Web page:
The Dark Side of Your Payroll Company

August 3, 2014

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It’s important to note that for those of you who are consumers of payroll services, the side you see of your payroll company can be either very pleasant, or very, very ugly.  This often depends on how you “manage” the relationship with your payroll provider’s service representative.  It also depends on your expectations of the company you’ve hired.

If you have been responsible for your company’s payroll for some time, this may not be a surprise to you.  If you are new to payroll and new to using payroll companies, I bet you’re asking yourself why this is necessary.  The greatest myth about payroll companies (and what they want you to believe) is the following:

If I hire a payroll company, I don’t have to worry about it…they know what they’re doing and take care of it all!

Buying into this nonsense is the difference between a payroll rookie and a payroll veteran. How do we know this?  Because we are in the business, and have been for a long time.  But why are we sharing this?  Does this not seem like something that should be unspoken?

Absolutely not!

In Getting Naked by Patrick Lencioni, the book (and it’s somewhat suggestive title) is built upon the premise of being vulnerable, or exposing the weaknesses your company, or industry, has in order to increase the amount of trust that exists between the service provider and the client, and in the process increase the loyalty that exists.  At Commonwealth Payroll & HR, we buy into this wholeheartedly.

In other words, instead of telling you to believe the quote above, wouldn’t you feel better if a service provider, or sales representative of a service provider, were straight with you about what their company was good, or not so good at?

Okay, so back to Payroll.  What happens when payroll goes wrong:  your employees are paid incorrectly (too much, too little or too late), you get notices from the IRS demanding more taxes, or you just can’t get a response from the company to whom you pay for these services.  Either way, there’s lots of room for error, because at every computer that does the work, there is a human operator.  How this is dealt with, from your perspective, is what’s important.

And if you haven’t given it much thought, well just listen….

There are signs to look for in your existing payroll relationship that signal it’s time for a change.  We are going to share them with you, because we are payroll veterans and think its important to create a “more educated” payroll consumer.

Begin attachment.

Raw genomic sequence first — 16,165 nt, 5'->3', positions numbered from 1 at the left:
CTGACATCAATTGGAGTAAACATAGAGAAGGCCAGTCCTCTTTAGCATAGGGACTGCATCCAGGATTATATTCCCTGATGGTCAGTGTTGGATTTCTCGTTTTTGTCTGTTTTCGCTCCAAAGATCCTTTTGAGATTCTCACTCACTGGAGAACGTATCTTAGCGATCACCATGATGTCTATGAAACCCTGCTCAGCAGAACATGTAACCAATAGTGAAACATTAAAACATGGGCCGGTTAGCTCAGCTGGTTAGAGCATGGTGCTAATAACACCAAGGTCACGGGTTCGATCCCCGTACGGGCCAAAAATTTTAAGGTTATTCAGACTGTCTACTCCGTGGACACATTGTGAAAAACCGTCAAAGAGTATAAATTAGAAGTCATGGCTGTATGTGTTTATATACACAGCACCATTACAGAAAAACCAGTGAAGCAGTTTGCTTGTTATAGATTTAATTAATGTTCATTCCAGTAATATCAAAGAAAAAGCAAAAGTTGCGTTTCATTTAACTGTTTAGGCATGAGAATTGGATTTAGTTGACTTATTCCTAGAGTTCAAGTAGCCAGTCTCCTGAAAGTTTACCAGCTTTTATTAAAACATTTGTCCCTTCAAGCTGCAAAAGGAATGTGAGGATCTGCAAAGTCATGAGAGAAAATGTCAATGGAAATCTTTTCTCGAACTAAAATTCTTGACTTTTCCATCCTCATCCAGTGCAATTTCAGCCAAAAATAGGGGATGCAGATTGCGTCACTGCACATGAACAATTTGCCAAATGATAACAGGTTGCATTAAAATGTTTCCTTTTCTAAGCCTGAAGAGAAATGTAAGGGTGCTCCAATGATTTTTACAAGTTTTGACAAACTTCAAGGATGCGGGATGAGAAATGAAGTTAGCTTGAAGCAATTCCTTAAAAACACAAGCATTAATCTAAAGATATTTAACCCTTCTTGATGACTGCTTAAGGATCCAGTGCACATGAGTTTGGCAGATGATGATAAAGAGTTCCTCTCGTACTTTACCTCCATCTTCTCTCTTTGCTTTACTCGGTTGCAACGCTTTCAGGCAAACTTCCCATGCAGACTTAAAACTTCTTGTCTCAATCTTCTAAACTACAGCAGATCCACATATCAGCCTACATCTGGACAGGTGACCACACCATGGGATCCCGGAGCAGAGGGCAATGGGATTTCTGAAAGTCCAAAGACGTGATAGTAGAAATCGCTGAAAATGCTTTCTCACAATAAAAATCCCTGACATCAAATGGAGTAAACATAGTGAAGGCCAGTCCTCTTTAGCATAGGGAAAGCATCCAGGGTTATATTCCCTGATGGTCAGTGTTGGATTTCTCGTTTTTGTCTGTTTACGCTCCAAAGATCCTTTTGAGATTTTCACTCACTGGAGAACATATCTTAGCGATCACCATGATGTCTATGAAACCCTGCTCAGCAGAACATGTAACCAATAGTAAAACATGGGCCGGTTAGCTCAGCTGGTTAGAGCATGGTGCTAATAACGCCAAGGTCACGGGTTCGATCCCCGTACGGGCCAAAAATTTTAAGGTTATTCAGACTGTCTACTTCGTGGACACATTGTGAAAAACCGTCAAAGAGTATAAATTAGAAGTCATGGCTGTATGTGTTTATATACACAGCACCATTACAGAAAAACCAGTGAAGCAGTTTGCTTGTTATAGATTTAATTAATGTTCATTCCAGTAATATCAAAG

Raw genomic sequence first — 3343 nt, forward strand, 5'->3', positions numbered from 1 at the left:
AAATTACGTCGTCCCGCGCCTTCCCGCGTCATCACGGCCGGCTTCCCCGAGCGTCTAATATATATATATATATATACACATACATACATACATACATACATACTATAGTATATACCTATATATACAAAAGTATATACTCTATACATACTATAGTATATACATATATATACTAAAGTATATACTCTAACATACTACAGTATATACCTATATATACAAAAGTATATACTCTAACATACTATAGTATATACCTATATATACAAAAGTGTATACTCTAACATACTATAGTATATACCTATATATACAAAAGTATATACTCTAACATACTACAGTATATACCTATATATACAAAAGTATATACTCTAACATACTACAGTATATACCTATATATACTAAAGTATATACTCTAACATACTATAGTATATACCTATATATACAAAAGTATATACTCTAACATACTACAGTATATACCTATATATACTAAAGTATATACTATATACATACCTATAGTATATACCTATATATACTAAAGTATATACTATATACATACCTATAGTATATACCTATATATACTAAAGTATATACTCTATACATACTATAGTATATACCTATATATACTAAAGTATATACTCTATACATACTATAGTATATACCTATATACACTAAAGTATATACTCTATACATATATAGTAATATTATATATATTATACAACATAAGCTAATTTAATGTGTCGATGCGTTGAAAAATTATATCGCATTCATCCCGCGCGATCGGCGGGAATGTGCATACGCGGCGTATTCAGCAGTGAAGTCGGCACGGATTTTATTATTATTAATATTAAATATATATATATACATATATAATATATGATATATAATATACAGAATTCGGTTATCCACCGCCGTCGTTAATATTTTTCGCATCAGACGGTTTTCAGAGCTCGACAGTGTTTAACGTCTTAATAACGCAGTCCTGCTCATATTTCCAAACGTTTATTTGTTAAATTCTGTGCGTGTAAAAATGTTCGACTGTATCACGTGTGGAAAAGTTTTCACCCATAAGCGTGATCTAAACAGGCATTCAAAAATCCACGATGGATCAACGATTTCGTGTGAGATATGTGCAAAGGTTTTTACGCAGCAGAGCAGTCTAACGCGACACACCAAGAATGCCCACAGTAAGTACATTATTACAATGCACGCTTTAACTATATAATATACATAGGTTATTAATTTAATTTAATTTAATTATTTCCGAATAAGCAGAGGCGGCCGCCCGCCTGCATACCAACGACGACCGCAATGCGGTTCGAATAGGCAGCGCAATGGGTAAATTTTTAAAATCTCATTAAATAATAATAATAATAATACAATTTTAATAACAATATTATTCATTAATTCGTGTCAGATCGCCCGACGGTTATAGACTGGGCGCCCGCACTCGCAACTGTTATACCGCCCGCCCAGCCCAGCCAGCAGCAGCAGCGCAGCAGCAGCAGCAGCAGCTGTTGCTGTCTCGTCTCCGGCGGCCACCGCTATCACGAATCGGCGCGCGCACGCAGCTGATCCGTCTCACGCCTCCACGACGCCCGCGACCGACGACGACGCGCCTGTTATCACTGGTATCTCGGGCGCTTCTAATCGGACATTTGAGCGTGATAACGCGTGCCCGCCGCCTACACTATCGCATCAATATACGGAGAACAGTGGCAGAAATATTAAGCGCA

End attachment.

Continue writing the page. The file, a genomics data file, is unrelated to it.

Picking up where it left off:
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You may not believe that change would be necessary if you recognize things on this list, but you also might be super-tolerant of pain! Changing payroll companies can be challenging (unless you work with us!) and many companies will stick with the status quo because either it “isn’t broken”, or they had an ugly experience changing in the past.  As a result, change is often forced way too late, once the damage is done (and your employees are mad at you!).  All will tell you that they wish they had been more proactive, and taken steps to avoid the problems altogether before they bottomed out.

The thing is, you may actually be so used to the inferiority of your payroll relationship, or how you have modified it, that you believe that all payroll companies are the same.  And when you are comparing one of the national companies to another, its easy to draw that comparison.

Few customer facing people you actually deal with at the nationals with are going to be subject matter experts in anything, because most of those positions are entry-level.  That’s why there is an overall perception of mediocrity in the payroll business….which is saying something when you consider how sensitive the subject is.  After all, isn’t how and what you pay your employees really the reason they show up for work each day?  So why would you trust that to an entry level position?

So if getting payroll right is important to you, working with subject matter experts is a must, and making sure you have the tools to handle it efficiently a requirement, then we should be talking.

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